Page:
Despite laws banning the use of cellphones while driving, some cannot kick off the addiction.
Is it true that driving while texting is more dangerous than driving while intoxicated, I am not sure.
In Why e-mail must disappear from the boardroom (FT, July 27) David Beatty and J Mark Weber open their piece by stating that "boards should ban the use of BlackBerries, iPhones and all other
e-mail-enabled wireless devices in their meetings. The distractions
they create are undoubtedly contributing to bad decisions. This, of
course, is true in meetings all across organisations. But in the case
of corporate directors, failing to ban such devices may, in principle,
represent a breach of their fiduciary duties to shareholders."
They ask "when a corporate director starts replying to an e-mail, which task is
receiving attention: the message or the meeting? The most plausible
answer is the message, which means that the director who is working on
his e-mail is dedicating scarce resources to something other than that
for which shareholders are paying. If your lawyer billed you for time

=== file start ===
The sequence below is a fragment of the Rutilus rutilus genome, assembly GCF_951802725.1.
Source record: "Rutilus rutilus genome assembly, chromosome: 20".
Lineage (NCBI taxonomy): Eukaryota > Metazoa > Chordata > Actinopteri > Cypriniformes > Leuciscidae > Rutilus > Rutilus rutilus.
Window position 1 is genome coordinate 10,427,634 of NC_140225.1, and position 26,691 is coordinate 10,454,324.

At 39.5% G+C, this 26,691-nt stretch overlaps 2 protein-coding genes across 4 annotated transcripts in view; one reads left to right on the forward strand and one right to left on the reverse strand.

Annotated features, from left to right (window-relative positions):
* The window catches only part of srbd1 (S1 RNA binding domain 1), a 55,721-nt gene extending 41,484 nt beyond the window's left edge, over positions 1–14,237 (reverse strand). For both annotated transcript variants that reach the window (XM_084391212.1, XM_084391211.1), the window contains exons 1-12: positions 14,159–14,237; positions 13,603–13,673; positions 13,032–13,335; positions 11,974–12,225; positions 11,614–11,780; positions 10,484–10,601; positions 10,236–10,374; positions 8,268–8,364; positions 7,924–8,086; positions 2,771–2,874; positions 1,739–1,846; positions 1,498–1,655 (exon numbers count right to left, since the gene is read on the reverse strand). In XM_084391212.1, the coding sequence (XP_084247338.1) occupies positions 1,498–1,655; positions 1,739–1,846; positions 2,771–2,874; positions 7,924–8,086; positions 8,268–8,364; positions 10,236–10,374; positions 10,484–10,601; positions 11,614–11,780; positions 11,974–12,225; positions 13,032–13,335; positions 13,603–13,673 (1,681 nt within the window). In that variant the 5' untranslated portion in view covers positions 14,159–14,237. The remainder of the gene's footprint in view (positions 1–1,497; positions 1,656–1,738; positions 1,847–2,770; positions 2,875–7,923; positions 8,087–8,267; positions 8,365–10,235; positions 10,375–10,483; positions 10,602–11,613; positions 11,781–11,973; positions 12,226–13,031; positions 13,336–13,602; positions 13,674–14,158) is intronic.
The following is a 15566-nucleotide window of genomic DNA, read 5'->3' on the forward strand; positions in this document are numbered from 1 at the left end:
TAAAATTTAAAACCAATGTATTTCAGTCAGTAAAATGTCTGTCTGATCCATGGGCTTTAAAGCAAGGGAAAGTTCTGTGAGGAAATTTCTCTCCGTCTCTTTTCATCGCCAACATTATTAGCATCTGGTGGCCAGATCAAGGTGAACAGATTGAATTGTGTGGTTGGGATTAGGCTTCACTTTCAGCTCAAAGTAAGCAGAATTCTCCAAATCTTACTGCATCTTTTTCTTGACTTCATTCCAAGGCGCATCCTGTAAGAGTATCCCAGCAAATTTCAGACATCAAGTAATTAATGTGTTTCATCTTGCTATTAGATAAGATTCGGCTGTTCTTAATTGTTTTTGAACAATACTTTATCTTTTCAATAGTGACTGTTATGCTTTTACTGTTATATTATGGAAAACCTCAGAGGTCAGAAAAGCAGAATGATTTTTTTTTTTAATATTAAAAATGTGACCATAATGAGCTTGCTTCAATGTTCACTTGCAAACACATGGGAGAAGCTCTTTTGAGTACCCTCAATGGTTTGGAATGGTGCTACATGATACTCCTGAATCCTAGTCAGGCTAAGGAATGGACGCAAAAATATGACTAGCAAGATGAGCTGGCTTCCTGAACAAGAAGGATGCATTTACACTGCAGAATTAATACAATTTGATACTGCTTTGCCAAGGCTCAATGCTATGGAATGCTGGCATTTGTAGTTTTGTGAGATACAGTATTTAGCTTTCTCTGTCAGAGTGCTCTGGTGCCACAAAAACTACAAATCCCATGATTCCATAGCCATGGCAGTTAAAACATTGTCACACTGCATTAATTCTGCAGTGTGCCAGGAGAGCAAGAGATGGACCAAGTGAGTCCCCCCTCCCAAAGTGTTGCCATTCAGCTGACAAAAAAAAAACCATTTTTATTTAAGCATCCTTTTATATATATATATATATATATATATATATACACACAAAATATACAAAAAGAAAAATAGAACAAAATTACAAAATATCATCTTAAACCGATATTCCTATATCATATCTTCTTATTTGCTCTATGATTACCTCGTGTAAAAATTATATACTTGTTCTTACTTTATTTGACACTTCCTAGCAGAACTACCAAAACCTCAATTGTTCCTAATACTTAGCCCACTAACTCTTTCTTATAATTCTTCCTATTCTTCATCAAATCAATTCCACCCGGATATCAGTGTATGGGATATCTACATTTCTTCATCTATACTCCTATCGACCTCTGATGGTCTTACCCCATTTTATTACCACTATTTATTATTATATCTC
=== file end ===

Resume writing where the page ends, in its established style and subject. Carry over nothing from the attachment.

spent working on someone else’s project, it would be considered
negligent at best."
Could execs and board members get sued for bad decisions caused by smart phone disorder?
In a more general context, I personally find it annoying when workers of any rank and position use texting in full view of customers.
I agree with the authors of the FT piece that their mind is on something else than work. Besides not paying attention to what's going on, it is quite rude.
David Beatty and J Mark Weber might have focused too much on e-mail when for the under 30 crowd "text" is what matters.
Wasn't the Boston bus driver involved in a collision texting his girlfriend at the time of the accident?
Besides stopping the constant chatter (or at least calling for a pause at times), could we rediscover silence and stop piping music all the time everywhere including restrooms.
The sound of silence for Monday Work Etiquette #100